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In dance music you’ll often hear references to “Strict Tempo.” Strict tempo refers to much more than just the speed of the music, but we’ll start there because that’s an obvious difference.

Music recorded for listening entertainment, such as chart hits, are built for their artistic qualities. The tempo is determined by the emotional impact the artists are trying to achieve. This means that a 4/4 song can have a huge range of “bars per minute” (BPM, which is the usual way we refer to the speed of dance music).

A slow Latin love song may have one bar (four beats) happening 20 times per minute, and another equally emotional love song may have a faster rhythm that measures more than 40 bars per minute. Naturally that kind of range becomes a challenge for dancers! Since dances require the beat count to fit within certain parameters to work properly, not all popular music — even if it has the right kind of beat — will work for dancing. Some songs are simply too fast or too slow.

Whatever tempo a song is created at, it will usually stay fairly true to that tempo from start to finish. Whether it measures exactly 32 bars per minute or 32.5 doesn’t really matter much, even for competition purposes. The song is unlikely to vary from 32 up to 32.5 and back again. It will stay at the beat count it started with. So what’s the problem? Can’t we just pick songs that have the speed we want? The answer is a bit more complicated.

One challenge is that artists write their music not with dancing in mind but with their artistic goal in mind. They might suddenly stop the music entirely part way into the song to achieve an objective.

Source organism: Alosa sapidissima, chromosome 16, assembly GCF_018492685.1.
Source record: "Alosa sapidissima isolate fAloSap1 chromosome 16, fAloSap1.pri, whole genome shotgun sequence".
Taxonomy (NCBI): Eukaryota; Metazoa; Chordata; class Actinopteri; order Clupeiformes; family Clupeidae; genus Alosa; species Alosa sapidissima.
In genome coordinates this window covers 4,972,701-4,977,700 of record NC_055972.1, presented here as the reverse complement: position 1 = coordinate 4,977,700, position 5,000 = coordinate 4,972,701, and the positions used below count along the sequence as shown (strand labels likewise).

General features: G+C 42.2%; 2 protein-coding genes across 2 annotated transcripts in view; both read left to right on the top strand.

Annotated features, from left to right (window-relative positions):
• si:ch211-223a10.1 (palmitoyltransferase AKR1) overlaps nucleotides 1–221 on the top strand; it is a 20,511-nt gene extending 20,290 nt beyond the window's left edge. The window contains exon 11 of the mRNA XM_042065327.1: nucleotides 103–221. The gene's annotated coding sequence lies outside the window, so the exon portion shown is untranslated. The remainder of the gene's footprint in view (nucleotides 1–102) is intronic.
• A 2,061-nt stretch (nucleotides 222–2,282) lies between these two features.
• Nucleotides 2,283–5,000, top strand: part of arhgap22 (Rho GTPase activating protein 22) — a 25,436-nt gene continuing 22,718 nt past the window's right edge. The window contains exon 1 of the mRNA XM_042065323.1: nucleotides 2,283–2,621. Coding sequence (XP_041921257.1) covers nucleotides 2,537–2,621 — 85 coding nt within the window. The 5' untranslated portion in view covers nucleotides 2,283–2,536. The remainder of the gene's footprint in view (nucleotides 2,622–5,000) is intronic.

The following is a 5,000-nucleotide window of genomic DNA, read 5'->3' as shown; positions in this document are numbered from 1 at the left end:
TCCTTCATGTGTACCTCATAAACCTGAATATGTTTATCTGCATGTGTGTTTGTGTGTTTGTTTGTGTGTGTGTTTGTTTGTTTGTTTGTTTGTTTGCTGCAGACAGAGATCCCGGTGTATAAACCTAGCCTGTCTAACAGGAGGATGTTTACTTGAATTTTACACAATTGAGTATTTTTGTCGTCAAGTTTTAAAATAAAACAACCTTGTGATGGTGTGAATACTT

However, that kind of variation is actually quite rare and not really what “strict tempo” is all about, though it is part of it.

Strict Tempo in Action

Given the choice, which version of Julio Iglesias’ “Hey” would you use for a dance lesson or competition: The chart hit people have grown to love, or the strict-tempo version from Dancelife?

Strict-tempo versions of songs contain subtle differences that often make them a better choice for dancing. Minor improvements to how the instruments are used help dancers find points in the beat for things like shifting their body weight or splitting the beat. Plus, the balance of vocals to instruments is usually optimized in strict-tempo songs.

For casual parties or show dancing, you can use the original chart hit any time. In the case of the song “Hey,” the original chart hit is a little soft on the actual beats. The attention is on Julio’s incredible vocals. Because the instruments are slightly mushy the strict tempo version is more suitable for serious dance events, as it more clearly identifies the beat count for dancers, allowing them to use the music more effectively in their presentation.

The real differences